Parents and Identity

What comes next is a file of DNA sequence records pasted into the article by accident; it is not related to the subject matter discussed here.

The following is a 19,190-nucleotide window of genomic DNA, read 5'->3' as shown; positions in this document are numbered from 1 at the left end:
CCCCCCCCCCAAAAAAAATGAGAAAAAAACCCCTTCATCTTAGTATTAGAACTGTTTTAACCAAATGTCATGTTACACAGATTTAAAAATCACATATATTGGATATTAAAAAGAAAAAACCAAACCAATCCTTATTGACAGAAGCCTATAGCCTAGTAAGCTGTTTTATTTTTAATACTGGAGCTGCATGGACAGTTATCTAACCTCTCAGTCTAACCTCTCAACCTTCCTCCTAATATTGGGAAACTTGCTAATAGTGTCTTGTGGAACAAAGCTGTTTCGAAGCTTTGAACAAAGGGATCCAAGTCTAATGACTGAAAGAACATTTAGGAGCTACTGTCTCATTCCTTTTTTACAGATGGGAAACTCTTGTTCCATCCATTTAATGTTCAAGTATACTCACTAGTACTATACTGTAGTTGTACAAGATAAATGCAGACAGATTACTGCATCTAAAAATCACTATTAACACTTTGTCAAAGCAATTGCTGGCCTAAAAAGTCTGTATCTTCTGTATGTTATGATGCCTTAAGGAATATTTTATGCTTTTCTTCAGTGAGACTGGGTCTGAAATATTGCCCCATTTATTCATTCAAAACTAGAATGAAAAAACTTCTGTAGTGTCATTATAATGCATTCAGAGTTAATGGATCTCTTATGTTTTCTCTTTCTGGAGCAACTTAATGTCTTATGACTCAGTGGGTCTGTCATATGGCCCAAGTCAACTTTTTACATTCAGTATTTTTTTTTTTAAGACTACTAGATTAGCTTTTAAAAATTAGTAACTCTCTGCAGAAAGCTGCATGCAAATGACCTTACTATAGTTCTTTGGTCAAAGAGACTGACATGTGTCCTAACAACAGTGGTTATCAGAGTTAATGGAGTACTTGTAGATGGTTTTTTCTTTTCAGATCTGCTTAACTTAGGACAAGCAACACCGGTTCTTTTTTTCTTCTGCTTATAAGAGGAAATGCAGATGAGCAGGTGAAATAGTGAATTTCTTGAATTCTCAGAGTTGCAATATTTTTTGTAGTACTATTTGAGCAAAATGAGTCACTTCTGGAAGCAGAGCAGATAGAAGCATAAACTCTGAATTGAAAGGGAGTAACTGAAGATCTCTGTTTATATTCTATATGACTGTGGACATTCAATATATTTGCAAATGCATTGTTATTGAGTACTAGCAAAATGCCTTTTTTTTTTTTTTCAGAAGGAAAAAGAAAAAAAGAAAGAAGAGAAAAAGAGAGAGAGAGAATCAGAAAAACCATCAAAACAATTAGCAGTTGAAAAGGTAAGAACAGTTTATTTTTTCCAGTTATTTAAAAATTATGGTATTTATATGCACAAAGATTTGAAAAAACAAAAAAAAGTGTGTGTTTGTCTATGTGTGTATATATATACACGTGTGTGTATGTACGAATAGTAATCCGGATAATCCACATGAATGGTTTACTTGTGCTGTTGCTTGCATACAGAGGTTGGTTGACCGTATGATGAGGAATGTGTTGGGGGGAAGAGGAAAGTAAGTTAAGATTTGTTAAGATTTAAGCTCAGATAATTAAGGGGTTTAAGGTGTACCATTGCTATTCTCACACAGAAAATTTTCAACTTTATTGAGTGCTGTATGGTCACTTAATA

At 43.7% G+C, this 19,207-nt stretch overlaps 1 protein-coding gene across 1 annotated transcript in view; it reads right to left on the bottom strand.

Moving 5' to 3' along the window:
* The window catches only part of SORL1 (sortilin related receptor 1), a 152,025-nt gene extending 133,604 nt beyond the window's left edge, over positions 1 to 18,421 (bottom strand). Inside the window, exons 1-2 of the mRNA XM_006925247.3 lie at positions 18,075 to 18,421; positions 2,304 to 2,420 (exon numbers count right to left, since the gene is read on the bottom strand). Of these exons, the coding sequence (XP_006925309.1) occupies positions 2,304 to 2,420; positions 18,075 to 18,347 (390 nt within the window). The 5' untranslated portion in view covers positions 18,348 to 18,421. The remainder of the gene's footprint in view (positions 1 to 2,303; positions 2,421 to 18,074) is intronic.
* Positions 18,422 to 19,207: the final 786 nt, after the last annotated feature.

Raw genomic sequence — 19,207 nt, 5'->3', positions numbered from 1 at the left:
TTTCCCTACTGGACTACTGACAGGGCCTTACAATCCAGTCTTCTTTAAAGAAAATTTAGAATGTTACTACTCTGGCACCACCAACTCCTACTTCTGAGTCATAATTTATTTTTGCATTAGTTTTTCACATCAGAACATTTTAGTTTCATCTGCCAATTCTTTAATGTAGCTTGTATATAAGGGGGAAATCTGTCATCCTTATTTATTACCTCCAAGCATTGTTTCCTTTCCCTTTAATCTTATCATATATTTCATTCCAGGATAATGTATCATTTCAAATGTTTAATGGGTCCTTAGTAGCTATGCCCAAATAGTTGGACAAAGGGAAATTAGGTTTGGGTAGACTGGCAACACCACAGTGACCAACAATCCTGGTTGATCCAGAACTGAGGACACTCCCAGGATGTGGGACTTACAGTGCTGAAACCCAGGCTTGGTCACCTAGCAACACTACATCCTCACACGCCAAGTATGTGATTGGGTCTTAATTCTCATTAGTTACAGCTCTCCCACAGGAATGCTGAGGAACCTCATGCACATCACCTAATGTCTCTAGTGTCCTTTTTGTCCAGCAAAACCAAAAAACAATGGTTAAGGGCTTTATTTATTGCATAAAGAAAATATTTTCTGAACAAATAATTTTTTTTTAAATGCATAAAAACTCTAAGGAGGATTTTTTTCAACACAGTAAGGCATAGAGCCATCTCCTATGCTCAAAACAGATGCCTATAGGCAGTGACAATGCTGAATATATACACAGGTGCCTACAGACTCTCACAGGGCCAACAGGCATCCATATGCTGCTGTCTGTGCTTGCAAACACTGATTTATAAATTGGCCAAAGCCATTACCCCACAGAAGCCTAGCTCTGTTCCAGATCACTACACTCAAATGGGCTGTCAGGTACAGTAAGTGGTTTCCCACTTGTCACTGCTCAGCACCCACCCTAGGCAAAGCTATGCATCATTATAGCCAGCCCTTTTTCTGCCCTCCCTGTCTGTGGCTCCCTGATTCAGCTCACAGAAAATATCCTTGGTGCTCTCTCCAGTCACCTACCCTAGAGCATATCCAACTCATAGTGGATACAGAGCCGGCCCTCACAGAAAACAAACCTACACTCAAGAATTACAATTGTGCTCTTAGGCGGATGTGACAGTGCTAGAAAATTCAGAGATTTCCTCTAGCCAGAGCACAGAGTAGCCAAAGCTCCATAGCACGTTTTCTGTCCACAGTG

Identity development during adolescence has roots in the parent–child relationship. Separation–individuation factors such as autonomy-supportive parenting, separateness from parents, and personal autonomy are crucial (Luyckx et al., 2006, 2007; Beyers and Goossens, 2008). Early developmental interactions with parents, and whether they met identity needs of parent or child, can have implications for identity development and separation–individuation in adolescence (Koepke and Denissen, 2012). Autonomy supporting parents promote a belief in personal agency by enabling expression of identity and opinion without fear of parental rejection or engulfment (Luyckx et al., 2007). To fully engage in adult-to-adult relationships with grown up children, parents need to let go of the part of their own identity of “omnipresent caretaker” (Koepke and Denissen, 2012). And yet, emotion socialization continues to rely on parents. The need to offer appropriate emotional guidance is enhanced by new social demands and risks (Garcia and Scherf, 2015). Thus, adolescence is a challenging time of adaptation for parents, alongside their child.